Now days, I suspect your best approach is to buy some Morton's Salt Cure. You'll need to rub the hams thoroughly, wrap them is a bag (we used to use pillow cases) and hang or store them in a refrigerated environment for about five to six weeks. Look for the Morton's Salt cure and I'll bet the full instructions are on the box. If you have the environment to cure your own hams, you'll get a lot of satisfaction from the process but just a heads up ..... it can be tricky. It's not hard to loose a ham. If you're really serious about it, Google it up, read a lot and be on the look out for a box of Morton's salt cure.

Edit: Jabo, I went into Google and found this site -- http://www.sugarmountainhome.com/liv...uringmeat.html -- it's a lot more thorough than my recollections. Also, now that I read and think more, it's Mortons SUGAR Cure that works. The site referenced also mentions that. It's really not as difficult as it sounds. Good cure application and cool temp are the keys. Good luck. Bill
I have been brine curing all my hams. One cup flossy salt, half cup raw/brown sugar to the gallon water. Teaspoon 12% cure added. Then whatever spices tickles you. When water about 40 F add the meat and let it soak for maybe a week. I then pump brine to the bone area and let hang for couple of days to drip dry. Then do the smoking. It works well with a leg of mutton as well but without the cure added. I am sure you have mutton over your way but you may call it another name. I have installed a coldroom which is almost essential in the climate here and creates a pretty fail safe enviroment. Some of you blokes just have to open the back door to get the temp down probably.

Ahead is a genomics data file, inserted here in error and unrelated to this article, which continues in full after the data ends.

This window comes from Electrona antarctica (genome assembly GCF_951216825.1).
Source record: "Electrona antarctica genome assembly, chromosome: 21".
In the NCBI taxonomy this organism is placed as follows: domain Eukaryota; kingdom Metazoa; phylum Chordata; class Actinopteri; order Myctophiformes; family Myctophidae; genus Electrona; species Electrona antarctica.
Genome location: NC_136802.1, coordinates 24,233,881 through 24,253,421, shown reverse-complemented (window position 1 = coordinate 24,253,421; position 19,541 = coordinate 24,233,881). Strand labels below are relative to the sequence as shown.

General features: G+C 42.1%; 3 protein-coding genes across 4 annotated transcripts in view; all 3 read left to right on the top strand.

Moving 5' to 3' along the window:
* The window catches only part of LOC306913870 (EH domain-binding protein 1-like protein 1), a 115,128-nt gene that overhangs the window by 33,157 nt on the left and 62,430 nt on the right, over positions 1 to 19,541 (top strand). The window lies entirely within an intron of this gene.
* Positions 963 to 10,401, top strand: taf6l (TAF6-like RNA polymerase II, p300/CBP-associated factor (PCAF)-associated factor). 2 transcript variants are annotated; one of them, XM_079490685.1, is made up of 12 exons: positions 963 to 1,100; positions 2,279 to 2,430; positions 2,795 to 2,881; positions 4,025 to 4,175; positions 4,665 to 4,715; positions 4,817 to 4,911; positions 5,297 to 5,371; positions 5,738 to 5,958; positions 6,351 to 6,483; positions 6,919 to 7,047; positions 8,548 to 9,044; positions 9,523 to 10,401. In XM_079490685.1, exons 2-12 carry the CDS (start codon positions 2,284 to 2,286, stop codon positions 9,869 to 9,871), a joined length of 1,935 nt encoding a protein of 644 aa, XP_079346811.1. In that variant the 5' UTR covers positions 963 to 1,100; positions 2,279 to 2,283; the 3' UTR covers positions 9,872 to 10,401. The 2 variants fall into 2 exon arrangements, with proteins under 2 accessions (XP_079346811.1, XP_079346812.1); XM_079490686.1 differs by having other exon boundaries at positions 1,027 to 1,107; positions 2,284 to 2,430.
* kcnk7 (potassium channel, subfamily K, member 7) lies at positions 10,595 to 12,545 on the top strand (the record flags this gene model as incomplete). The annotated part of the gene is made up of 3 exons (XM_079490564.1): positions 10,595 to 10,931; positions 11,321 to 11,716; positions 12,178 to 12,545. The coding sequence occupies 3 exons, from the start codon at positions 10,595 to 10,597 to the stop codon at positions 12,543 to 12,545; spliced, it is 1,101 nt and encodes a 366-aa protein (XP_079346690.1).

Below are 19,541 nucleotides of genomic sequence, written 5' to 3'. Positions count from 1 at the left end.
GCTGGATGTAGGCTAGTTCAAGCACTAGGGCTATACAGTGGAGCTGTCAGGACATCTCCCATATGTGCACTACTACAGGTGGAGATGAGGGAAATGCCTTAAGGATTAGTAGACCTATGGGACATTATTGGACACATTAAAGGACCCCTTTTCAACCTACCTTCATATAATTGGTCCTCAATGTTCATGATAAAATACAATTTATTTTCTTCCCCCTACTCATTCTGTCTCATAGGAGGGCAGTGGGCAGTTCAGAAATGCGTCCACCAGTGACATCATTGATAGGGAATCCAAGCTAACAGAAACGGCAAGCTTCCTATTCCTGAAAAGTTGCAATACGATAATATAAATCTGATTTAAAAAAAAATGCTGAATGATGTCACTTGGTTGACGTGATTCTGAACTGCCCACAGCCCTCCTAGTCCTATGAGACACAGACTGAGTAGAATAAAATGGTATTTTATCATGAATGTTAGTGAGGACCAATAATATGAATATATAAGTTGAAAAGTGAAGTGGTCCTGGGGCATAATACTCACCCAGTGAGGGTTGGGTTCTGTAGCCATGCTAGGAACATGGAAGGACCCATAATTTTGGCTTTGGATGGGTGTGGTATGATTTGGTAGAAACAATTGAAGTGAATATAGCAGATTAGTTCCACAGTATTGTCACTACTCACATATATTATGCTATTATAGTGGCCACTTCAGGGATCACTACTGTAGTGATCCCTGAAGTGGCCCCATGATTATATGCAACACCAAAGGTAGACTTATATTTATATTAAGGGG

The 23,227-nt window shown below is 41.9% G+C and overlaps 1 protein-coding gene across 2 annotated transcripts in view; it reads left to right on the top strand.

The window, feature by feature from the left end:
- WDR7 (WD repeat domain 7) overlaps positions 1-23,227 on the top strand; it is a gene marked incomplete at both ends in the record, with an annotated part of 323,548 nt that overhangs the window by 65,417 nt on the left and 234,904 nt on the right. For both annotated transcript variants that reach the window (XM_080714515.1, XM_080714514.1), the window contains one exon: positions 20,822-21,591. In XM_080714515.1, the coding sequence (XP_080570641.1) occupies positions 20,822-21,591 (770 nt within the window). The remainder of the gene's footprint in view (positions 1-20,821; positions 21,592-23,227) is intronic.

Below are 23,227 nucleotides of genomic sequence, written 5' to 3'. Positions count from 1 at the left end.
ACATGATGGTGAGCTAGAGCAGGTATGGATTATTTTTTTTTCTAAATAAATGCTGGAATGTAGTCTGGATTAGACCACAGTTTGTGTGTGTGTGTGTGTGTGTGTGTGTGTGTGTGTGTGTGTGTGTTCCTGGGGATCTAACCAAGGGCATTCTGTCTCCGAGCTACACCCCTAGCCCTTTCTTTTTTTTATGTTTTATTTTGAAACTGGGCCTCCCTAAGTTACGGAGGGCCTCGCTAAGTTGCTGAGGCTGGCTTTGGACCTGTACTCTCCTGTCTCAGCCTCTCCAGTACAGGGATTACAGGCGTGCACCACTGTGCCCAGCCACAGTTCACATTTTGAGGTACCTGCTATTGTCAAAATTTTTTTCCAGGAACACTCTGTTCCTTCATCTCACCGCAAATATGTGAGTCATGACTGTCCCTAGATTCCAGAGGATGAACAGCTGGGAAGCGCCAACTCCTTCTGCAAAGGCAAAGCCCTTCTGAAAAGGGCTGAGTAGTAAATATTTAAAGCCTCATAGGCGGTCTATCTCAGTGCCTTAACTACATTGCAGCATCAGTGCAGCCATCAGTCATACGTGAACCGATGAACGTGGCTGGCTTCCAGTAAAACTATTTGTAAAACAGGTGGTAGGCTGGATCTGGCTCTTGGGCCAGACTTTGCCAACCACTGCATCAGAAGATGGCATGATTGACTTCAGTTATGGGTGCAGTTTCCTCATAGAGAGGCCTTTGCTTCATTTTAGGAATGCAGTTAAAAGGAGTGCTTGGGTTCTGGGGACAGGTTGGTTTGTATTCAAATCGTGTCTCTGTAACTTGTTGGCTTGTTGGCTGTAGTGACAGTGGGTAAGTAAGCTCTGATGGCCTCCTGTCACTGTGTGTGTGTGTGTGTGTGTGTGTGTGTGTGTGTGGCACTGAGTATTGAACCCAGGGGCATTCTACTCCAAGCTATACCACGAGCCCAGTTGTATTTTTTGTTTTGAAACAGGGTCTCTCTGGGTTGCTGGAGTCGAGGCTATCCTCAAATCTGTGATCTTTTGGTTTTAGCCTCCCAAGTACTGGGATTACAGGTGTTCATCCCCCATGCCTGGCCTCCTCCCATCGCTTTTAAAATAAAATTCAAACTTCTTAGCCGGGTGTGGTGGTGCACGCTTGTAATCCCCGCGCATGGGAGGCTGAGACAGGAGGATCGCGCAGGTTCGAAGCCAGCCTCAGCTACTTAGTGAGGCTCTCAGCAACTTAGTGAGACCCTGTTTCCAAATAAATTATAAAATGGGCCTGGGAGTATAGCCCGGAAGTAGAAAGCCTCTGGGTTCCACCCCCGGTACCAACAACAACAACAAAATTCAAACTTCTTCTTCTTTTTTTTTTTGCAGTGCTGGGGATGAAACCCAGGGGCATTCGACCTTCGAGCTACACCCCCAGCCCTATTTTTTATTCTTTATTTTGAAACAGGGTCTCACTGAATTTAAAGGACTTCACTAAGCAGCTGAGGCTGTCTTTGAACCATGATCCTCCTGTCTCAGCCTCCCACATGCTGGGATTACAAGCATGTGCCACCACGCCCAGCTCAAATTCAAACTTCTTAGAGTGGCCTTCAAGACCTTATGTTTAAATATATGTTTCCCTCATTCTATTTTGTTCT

Since I live in SC almost in GA, cold weather for long enough to slow cure or country cure a ham is out of the question (thank God). I will need to brine cure or city cure the ham. I am probably going to try the method descirbed in the link above, however if I can find a large artery running into the ham I may just inject 10% of the weight of the ham into this artery and put it in the fridge for a week. Any thoughts?


there are a couple of books that help in cureing meats for ham and bacon and such one is great sausage recipes and meat curing by rytek kutas the other is a lot cheaper and is the morton salt home meat curing guide i like using the book from morton it is very informative the book by rytek kutas has a picture of the artery and explains how to locate the artery and it also explains spray pumping the ham both of these books and the good people of this forum have helped me a lot hope this helps